Has Burma swung back towards China?
Naypyidaw is Myanmar’s new capital (just when we were getting used to Yangon and Mayanmar). Mayanmar or Burma has been part of China’s twin legged strategy to surround Bharat. One anchor of Chinese policy is Pakistan (also defined by a Chinese diplomat at “China’s Israel”). The other leg is Burma.
The Union of Burma became independent from Britain in 1948. The People’s Republic of China was founded in October 1949. Beijing established diplomatic relations with Rangoon (the then capital)in 1950 by the Chinese Prime Minister, Zhou Enlai. Zou visited Myanmar in 1954, under the “5 principles of peace”:
1) Mutual respect for territory and sovereignty
3) Mutual noninterference in internal affairs
4) Equality and mutual benefit, and
5) Peaceful coexistence).
This translated into 1) Energy Procurement and Energy Security, 2) Access to the Asian Ocean, and 3) Border Trade and Security in Border Areas
In 1960, China fixed its 2,200 km boundary with Burma. It thus secured its Southern flank. Using that, as a template it then secured it flank with Paksitan.
Beijing today is connected to Burma With its “two pipelines for oil and gas, hydroelectric power, mining and resource extraction interests, a major market for China’s landlocked southern Yunnan province.”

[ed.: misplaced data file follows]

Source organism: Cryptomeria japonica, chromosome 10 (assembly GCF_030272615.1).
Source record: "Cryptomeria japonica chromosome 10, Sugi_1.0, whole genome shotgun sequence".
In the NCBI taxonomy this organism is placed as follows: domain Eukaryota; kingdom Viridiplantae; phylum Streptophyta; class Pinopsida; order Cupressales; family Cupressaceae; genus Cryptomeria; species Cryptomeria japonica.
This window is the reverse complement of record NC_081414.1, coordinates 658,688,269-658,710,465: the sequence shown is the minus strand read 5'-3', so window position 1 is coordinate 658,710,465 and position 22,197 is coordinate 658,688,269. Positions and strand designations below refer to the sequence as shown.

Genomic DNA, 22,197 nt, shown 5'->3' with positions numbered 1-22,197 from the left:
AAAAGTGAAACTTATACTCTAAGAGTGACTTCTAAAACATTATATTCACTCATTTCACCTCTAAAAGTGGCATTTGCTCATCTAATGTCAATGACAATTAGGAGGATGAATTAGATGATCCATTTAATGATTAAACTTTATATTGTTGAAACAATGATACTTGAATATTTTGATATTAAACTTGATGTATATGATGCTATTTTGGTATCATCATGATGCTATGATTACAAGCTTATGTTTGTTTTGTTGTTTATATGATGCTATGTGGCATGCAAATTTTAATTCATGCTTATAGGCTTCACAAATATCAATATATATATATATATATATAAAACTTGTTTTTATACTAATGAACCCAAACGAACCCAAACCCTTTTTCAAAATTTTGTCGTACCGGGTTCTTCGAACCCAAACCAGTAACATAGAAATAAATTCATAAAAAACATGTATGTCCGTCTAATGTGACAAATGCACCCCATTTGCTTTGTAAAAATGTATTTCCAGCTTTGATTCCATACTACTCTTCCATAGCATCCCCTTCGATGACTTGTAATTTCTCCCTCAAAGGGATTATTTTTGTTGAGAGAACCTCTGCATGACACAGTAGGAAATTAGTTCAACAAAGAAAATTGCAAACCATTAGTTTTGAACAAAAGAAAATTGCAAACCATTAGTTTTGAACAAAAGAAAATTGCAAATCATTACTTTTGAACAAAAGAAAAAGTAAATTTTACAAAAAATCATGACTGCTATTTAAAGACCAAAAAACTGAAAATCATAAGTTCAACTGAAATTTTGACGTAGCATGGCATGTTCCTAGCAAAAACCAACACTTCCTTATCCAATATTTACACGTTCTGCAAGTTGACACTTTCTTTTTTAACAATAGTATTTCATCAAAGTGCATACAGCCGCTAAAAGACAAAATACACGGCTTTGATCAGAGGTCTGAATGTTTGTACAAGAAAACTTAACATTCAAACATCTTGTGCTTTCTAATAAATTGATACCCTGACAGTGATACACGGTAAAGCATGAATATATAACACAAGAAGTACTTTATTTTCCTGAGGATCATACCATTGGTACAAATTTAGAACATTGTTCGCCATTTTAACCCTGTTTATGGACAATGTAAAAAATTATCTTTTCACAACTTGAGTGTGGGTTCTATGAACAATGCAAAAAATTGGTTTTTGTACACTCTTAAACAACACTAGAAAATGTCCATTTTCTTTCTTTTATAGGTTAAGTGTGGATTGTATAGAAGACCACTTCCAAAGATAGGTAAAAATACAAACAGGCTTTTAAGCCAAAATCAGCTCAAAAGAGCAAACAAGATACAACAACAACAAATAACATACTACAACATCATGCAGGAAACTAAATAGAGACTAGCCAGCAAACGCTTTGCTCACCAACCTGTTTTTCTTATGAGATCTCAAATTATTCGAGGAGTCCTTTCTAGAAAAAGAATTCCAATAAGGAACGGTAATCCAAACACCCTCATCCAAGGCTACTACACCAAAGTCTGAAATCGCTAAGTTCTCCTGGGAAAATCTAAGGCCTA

These interests were sanctified as the ”Comprehensive Strategic Cooperative Partnership” agreement in 2011. Thein Sein however has tried to shift his government towards Bharat and the USA. He suspended construction of the Myitsone Dam at the confluence of the Irrawaddy River in the Kachin State, quite close to the Chinese border.
Hillary Clinton’s visit in December 2011 followed by President Barack Obama’s trip in November 2012 seemed to have taken over Burma ”undermining the Chinese wall in Myanmar”.
Bharat was ecstatic. Japan was happy. The Neocons were beyond happy. Sun Yen writing for the ultra-conservative magainze called Foreign Policy (one of the Rupee News Twitter followers) “China can no longer count on Myanmar as its strategic corridor into the Indian Ocean, or as a loyal supporter at the Association of Southeast Asian Nations.”
On March 13 the new Chinese ambassador, Yang Houlan has been (re)moved indicating that China ”pivoted” toward Myanmar described as ”re-structuring” or ”reinforcing” its important role there by trying to rebuild and deepen lost mutual confidence.
While the West was celebrating “China’s Strategic Misjudgement on Myanmar. However”, “ex post facto” these were combined with the other demonstrable US ”pivotal” moves. Beijing has helped broker an agreement between Myanmar’s restive Kachin tribal leaders. China’s offer to broker the talks came in a recent series of high-level visits by Chinese military and government officials to Naypyita. The US and the UN both sighed a sigh of relief.
Are Chinese relations with Mayanmar ascendant? Time will tell.